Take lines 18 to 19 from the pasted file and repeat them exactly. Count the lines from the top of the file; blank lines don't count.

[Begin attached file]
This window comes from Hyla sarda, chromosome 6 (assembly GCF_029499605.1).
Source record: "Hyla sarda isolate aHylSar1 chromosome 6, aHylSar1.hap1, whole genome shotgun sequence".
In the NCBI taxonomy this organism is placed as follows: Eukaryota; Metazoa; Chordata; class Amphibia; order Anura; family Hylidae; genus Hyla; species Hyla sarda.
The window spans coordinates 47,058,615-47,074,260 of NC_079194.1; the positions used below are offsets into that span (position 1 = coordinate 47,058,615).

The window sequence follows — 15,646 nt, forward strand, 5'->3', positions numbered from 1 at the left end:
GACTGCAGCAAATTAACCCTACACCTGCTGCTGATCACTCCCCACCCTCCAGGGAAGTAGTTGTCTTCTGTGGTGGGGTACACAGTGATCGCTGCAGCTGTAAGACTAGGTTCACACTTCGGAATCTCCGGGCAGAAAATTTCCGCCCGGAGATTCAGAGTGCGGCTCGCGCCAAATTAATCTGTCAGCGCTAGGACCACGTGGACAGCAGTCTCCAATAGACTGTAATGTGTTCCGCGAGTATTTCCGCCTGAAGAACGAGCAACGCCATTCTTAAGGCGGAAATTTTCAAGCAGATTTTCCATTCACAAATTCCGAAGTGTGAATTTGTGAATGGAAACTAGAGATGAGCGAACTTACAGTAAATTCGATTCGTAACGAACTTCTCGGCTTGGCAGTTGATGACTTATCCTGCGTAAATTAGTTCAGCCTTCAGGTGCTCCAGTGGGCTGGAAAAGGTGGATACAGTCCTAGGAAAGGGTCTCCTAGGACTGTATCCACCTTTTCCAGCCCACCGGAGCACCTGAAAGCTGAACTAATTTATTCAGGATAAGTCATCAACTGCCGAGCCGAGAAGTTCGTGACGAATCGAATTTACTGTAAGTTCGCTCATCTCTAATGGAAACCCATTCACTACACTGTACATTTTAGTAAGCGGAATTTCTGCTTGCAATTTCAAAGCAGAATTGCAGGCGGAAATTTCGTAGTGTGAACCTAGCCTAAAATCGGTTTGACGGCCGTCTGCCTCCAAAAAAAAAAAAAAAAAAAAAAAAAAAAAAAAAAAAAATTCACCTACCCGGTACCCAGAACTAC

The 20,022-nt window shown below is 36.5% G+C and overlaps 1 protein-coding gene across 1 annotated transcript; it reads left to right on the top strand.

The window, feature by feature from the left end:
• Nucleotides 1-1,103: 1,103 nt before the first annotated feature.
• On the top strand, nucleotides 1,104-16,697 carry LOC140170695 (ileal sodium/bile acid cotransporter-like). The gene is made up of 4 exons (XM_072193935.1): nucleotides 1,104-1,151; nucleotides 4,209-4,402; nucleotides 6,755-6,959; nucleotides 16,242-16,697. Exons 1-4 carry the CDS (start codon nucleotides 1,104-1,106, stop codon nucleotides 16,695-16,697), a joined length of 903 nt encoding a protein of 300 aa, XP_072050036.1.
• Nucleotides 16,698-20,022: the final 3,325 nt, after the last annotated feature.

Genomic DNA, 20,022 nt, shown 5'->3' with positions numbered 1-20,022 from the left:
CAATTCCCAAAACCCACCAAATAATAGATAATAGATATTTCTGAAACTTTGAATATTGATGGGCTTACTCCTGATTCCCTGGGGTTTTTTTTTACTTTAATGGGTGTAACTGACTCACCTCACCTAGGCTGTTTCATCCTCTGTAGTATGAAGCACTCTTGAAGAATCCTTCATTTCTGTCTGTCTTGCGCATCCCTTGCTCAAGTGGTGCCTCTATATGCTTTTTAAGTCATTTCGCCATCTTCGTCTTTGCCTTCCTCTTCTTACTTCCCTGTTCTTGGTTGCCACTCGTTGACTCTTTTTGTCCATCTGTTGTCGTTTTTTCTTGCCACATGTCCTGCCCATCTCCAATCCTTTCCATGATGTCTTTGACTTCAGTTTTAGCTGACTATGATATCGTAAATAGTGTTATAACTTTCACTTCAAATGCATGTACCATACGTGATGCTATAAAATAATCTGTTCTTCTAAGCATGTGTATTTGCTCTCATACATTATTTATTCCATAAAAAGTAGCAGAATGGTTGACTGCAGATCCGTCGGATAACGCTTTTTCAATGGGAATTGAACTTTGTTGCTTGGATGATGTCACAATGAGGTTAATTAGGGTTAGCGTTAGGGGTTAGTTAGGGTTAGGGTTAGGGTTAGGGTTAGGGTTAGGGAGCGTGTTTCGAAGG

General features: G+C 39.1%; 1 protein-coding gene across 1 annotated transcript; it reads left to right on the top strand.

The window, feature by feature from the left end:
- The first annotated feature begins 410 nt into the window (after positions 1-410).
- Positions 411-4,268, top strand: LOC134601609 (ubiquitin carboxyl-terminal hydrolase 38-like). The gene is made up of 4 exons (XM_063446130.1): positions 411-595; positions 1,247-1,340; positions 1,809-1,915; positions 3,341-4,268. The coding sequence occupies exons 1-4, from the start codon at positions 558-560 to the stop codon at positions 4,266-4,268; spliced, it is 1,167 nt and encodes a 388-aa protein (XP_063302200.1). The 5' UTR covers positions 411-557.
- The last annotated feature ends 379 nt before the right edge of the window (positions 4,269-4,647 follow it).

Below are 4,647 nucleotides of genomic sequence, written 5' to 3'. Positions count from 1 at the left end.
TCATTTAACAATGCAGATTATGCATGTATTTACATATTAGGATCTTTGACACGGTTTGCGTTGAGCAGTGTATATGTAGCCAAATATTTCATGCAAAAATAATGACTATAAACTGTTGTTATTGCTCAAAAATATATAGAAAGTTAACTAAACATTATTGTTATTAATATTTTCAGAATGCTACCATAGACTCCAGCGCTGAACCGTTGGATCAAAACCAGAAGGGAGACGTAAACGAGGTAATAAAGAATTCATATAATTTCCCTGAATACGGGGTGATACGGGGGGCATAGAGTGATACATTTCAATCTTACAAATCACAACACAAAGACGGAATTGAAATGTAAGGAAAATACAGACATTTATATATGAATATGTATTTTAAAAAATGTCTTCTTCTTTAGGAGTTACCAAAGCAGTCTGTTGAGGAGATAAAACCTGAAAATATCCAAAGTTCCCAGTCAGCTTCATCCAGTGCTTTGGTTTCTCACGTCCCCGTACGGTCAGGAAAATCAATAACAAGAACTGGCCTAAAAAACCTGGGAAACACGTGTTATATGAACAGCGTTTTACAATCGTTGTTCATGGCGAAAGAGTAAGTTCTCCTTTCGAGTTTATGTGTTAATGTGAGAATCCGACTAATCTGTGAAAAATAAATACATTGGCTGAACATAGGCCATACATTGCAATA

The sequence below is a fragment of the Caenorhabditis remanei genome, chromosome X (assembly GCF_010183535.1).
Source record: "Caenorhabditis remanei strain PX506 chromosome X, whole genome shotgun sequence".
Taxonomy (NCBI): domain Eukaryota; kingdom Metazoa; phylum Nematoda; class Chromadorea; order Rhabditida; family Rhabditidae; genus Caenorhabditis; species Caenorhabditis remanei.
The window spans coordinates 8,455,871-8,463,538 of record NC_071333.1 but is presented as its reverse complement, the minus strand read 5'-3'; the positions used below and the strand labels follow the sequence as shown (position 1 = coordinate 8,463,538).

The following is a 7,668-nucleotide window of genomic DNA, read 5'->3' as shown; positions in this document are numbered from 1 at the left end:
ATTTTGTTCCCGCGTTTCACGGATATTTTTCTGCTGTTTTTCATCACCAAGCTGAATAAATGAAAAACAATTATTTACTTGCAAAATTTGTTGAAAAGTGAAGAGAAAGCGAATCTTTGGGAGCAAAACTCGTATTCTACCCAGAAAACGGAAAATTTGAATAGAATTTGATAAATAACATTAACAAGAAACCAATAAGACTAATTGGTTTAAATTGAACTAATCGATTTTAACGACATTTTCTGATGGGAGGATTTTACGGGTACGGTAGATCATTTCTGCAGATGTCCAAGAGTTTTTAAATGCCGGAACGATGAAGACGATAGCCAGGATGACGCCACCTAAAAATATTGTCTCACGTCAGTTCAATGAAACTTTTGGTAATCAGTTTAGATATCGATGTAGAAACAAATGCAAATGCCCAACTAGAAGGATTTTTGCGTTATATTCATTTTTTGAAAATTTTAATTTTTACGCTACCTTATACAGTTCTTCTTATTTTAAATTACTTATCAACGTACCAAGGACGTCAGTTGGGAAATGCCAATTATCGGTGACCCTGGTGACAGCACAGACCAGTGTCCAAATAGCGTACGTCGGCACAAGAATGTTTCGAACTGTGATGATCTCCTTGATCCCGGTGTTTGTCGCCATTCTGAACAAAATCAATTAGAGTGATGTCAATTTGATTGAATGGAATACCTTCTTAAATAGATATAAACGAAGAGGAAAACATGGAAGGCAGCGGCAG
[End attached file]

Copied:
- The last annotated feature ends 379 nt before the right edge of the window (positions 4,269-4,647 follow it).

Below are 4,647 nucleotides of genomic sequence, written 5' to 3'. Positions count from 1 at the left end.